Papers are suddenly relaxed about the 'big state'
The attitude of many conservatives towards the role of the state is a curious one. While they rail against the ‘nanny state’ of welfare and human rights, they are strangely relaxed about the threat of a police state of covert surveillance. They’re all for a big state so long as the big state isn’t being nice to people.
Coverage of today’s proposals for a resurrected ‘snooper’s charter’, or Investigatory Powers Bill (IPB), are a case in point.
We learn from the liberal Guardian that home secretary Theresa ‘Maggie’ May will push for access to a list of all the websites you and I visit, stored by internet companies for 12 months and handed over to the government on production of a warrant. This despite the move being denounced by the European Court of Justice and the UK high court as a plain violation of our rights and privacy.
It gets worse. This passage from the Graun jumped out:
“The draft investigatory powers bill will also enshrine in statute GCHQ’s licence to hack into computers worldwide, including powers to sweep up content of a computer or smartphone, listen to phonecalls, track locations or even switch on the microphones or cameras on mobile phones. The powers, known as ‘computer network exploitation’, even allow them to record conversations or snap pictures of anyone nearby the device.”
As a friend points out, the term ‘Orwellian’ is overused to the point of cliche, but state surveillance of this kind, with our own mobile telescreens being used to spy on us, really does warrant the invocation.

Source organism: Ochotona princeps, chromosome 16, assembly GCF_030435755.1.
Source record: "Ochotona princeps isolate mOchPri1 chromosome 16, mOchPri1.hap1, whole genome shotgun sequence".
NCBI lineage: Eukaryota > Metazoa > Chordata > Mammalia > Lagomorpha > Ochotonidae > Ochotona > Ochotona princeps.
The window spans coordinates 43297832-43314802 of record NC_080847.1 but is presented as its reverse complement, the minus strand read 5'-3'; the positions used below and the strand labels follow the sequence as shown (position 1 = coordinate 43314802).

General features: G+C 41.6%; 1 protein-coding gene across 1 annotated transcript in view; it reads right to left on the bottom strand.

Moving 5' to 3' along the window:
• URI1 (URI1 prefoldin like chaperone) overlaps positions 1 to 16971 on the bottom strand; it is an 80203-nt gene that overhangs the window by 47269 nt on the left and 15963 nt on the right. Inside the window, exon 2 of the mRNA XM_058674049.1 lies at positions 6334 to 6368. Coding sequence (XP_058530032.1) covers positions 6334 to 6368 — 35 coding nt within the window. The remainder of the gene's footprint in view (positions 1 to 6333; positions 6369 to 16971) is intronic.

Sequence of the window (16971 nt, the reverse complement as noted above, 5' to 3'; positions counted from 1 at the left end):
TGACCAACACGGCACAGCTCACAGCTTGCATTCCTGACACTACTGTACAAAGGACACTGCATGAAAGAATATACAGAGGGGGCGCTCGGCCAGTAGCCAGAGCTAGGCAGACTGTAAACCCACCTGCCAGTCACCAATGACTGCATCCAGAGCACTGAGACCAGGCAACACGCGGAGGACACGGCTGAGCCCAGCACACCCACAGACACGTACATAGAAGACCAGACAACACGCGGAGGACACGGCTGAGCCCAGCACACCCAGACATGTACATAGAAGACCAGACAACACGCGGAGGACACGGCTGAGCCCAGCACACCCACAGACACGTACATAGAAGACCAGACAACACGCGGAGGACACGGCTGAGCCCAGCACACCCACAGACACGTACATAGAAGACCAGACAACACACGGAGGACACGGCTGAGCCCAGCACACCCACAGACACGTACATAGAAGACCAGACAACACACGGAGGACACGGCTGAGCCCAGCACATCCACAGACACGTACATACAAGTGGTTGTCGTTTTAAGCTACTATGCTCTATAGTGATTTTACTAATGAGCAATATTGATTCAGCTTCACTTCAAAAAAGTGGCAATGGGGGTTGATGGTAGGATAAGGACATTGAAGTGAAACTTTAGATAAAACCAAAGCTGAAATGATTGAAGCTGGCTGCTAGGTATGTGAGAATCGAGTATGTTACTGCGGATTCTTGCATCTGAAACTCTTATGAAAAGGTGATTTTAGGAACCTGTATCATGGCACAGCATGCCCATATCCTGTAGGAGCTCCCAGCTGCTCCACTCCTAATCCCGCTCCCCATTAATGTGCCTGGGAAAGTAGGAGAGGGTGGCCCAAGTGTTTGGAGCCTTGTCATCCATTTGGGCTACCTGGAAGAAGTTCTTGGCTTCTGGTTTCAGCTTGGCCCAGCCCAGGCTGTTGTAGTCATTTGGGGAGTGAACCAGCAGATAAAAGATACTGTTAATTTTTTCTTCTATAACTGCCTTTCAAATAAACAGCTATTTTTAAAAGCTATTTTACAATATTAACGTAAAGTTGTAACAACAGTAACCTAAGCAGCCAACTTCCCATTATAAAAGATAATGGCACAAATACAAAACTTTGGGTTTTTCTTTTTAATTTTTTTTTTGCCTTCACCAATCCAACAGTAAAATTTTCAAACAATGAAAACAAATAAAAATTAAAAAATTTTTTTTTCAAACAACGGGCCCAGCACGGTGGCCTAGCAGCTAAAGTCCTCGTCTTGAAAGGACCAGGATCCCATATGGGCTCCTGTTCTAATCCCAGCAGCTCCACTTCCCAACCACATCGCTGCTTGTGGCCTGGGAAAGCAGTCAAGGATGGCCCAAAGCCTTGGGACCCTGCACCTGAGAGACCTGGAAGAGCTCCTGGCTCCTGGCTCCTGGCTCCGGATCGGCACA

It’s a surprise then to find our bullish newspapers, which like nothing better than to trounce ‘big state’ encroachment, not only failing to oppose these moves, but finding voice to enthusiastically support them.
Here’s the Sun:
“Only a fool would not want to give our security services the powers they need to protect us. And Theresa May needs to be able to do her job properly. We must not tie their hands.”
The paper’s editorial ‘Let May Decide’ continues: ‘Giving judges the power to review snooping applications might seem like a good idea. But in the real world it would have made sense to let the home secretary – who’s answerable to parliament – decide.’
There follow some vague caveats, but the piece (which reads like a hasty last minute re-write) sticks to the view that judicial oversight is an obstacle to Big Mother Theresa keeping us safe.
The Sun‘s Murdoch stablemate paper, the Times, is little better, running spy fever stories and editorials and gaining (ooh!) ‘exclusive access’ to GCHQ’s headquarters. (To their credit, they also ran a piece by Shami Chakrabarti, director of Liberty, to argue against the bill.)
The usually punchy Daily Mail has had nothing to say on the matter, running today with a story about how the bill will curb the petty tyranny of local councils!
On and on it goes. The Telegraph’s only recent piece fretted about the added bureaucracy of judicial oversight:
“Why risk a judge deciding the whole procedure is in need of judicial review? […] who would be held accountable if a warrant was not signed and people died as a result?”
Valid concerns perhaps, but ones that would rather err on the side of arbitrary surveillance.
So much then for the all the ‘big state’ rhetoric in the press. When government agents really tread on the public’s lawn, right-wing newspapers hold their coats.
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Adam Barnett is a staff writer at Left Foot Forward. Follow MediaWatch on Twitter
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